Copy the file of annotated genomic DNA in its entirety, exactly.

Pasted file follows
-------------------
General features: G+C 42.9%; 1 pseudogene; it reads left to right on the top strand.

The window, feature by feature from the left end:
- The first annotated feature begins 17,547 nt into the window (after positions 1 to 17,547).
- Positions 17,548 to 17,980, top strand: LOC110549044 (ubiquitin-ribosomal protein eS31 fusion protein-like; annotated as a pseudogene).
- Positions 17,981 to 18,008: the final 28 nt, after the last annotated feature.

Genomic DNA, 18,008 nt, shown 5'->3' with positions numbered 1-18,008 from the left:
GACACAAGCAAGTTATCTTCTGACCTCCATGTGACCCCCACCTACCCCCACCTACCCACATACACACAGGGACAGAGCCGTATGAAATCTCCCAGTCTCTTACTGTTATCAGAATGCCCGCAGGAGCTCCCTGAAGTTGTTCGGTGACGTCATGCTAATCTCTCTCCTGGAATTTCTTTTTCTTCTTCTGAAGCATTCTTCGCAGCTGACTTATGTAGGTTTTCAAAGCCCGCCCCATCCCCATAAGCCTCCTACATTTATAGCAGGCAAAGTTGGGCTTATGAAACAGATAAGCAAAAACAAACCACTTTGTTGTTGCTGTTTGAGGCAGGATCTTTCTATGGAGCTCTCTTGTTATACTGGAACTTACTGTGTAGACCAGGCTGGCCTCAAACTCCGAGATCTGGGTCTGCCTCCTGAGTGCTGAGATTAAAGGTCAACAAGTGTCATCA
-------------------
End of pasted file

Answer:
General features: G+C 42.9%; 1 pseudogene; it reads left to right on the top strand.

The window, feature by feature from the left end:
- The first annotated feature begins 17,547 nt into the window (after positions 1 to 17,547).
- Positions 17,548 to 17,980, top strand: LOC110549044 (ubiquitin-ribosomal protein eS31 fusion protein-like; annotated as a pseudogene).
- Positions 17,981 to 18,008: the final 28 nt, after the last annotated feature.

Genomic DNA, 18,008 nt, shown 5'->3' with positions numbered 1-18,008 from the left:
GACACAAGCAAGTTATCTTCTGACCTCCATGTGACCCCCACCTACCCCCACCTACCCACATACACACAGGGACAGAGCCGTATGAAATCTCCCAGTCTCTTACTGTTATCAGAATGCCCGCAGGAGCTCCCTGAAGTTGTTCGGTGACGTCATGCTAATCTCTCTCCTGGAATTTCTTTTTCTTCTTCTGAAGCATTCTTCGCAGCTGACTTATGTAGGTTTTCAAAGCCCGCCCCATCCCCATAAGCCTCCTACATTTATAGCAGGCAAAGTTGGGCTTATGAAACAGATAAGCAAAAACAAACCACTTTGTTGTTGCTGTTTGAGGCAGGATCTTTCTATGGAGCTCTCTTGTTATACTGGAACTTACTGTGTAGACCAGGCTGGCCTCAAACTCCGAGATCTGGGTCTGCCTCCTGAGTGCTGAGATTAAAGGTCAACAAGTGTCATCA